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- Three-dimensional solitons and vortices in dipolar Bose-Einstein condensates
- Quantum dynamics of Raman-coupled Bose-Einstein condensates using Laguerre-Gaussian beams
- Multiply quantized vortices in trapped Bose-Einstein condensates
- Bose-Einstein condensates in traps of time-dependent topology
- Vortices and Ring Solitons in Bose-Einstein Condensates
- Bose-Einstein condensates with vortices in rotating traps
- Vortices in attractive Bose-Einstein condensates in two dimensions
- Spontaneous vortices in the formation of Bose-Einstein condensates
- Toroidal optical dipole traps for atomic Bose-Einstein condensates using Laguerre-Gaussian
- Velocity of vortices in inhomogeneous Bose-Einstein condensates

Vortices in Bose-Einstein condensates con?ned in a multiply connected Laguerre-Gaussian optical trap.

J. Tempere and J. T. Devreese

Departement Natuurkunde, Universiteit Antwerpen UIA, Universiteitsplein 1, B-2610 Antwerpen,

arXiv:cond-mat/0101014v1 2 Jan 2001

Belgium

E. R. I. Abraham

Department of Physics and Astronomy, University of Oklahoma, 440 W. Brooks, Norman OK 73019, USA (5/12/2000)

Abstract

The quantized vortex state is investigated in a Bose-Einstein condensate, con?ned in a multiply connected geometry formed by a Laguerre-Gaussian optical trap. Solving the Gross-Pitaevskii equation variationally, we show that the criterium for vortex stability is that the interatomic interaction strength must exceed a critical interaction strength. The time evolution of a freely expanding Laguerre-Gaussian condensate with a vortex is calculated, and used to derive the interference pattern of such a condensate overlapping with a parabolically trapped condensate.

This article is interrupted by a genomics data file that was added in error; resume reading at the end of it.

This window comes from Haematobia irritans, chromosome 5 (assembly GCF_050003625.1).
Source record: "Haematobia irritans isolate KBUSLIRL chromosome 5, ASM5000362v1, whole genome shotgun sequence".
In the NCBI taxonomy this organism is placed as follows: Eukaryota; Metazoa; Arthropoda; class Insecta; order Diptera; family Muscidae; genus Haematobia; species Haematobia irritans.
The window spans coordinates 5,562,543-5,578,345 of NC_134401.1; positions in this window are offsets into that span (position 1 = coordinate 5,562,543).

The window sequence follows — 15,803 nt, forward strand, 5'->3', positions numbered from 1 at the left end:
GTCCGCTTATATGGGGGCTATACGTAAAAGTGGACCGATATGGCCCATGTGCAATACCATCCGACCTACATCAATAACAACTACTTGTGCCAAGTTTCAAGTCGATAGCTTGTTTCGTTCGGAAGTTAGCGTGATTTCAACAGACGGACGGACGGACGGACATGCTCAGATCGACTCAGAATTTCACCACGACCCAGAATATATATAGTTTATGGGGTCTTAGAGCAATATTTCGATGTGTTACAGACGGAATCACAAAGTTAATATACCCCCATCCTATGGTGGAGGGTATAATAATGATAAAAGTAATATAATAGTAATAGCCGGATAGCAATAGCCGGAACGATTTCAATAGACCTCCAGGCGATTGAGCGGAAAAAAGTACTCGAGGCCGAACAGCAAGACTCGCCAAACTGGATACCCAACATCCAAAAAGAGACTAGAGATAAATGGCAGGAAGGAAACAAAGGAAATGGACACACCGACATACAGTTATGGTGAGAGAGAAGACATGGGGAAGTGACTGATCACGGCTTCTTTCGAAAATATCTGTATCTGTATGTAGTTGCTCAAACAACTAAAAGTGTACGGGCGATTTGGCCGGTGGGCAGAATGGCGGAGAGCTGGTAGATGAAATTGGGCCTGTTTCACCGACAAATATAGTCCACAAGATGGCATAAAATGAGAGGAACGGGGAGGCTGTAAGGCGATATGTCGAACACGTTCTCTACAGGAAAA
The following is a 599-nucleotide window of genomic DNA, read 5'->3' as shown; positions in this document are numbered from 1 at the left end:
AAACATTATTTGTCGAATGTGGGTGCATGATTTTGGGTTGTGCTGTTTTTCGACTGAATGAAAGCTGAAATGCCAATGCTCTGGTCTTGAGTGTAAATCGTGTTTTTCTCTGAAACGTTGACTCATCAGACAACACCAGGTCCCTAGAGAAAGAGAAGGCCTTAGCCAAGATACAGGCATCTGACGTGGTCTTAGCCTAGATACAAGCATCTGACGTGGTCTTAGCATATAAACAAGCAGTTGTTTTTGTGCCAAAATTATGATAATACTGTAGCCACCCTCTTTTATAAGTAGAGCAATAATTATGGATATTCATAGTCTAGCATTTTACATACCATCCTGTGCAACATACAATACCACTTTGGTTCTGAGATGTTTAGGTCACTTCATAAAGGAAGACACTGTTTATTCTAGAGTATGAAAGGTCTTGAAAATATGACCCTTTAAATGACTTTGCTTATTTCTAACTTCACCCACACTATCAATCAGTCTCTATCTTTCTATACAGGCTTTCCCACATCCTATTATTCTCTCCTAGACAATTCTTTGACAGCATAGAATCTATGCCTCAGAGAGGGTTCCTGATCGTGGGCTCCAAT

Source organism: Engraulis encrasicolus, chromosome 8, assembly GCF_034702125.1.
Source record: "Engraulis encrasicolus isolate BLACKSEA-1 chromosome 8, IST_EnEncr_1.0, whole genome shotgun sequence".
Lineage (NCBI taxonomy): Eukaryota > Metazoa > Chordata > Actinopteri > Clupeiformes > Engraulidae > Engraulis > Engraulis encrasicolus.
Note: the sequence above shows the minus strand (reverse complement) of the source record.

Typeset using REVTEX 1

I. INTRODUCTION

Super?uidity, and its characteristic manifestation as a state with quantized circulation (a vortex), is intimately connected with the phenomenon of Bose-Einstein condensation, yet the precise relation between super?uid persistent currents and Bose-Einstein condensation (BEC) is only beginning to be elucidated [1]. Before 1995, the link between super?uidity and BEC was almost exclusively studied in the context of liquid helium (4 He and 3 He) [2], where the study of the relation between super?uidity and BEC is complicated by the strong interatomic interactions between the atoms in the liquid. In 1995, Bose-Einstein condensation was realized in magnetically trapped clouds of alkali atoms [3]. In these novel condensates, the bosonic atoms are weakly interacting (contrary to the case of liquid helium), and as such these systems have the potential to shed new light on super?uidity. Soon after the initial creation of alkali gas condensates, several experimental groups set out to create a vortex – a quantum of super?uid circulation – in this novel system [4]. The initial attempts to create a vortex in a condensate by stirring the trapped condensate with a blue detuned laser beam [4] were unsuccessful, even though early theoretical work by Dalfovo et al. indicated that persistent super?uid currents can indeed manifest themselves in Bose-Einstein condensates as vortices [5]. Subsequent analysis [6] showed that vortices are unstable in the simply-connected, not-stirred, spin-polarized condensates formed in the original experiments [3]. This can be understood as follows. Along the vortex line, the order parameter of the Bose-Einstein condensate has to vanish. Phrased metaphorically, a “hole” has to be “drilled” in the condensate along the vortex line. In the magnetic trap, the modulus square of the order parameter of a condensate without a vortex is largest in the center of the trap. As a consequence, a vortex line through the center of the trap will perturb the order parameter more than a vortex line at the edge of the condensate (since, using our metaphor again, it will cost more energy to “drill” through the center of the condensate than through its edge). It will be energetically favorable for the vortex line to be at the edge of the condensate. 2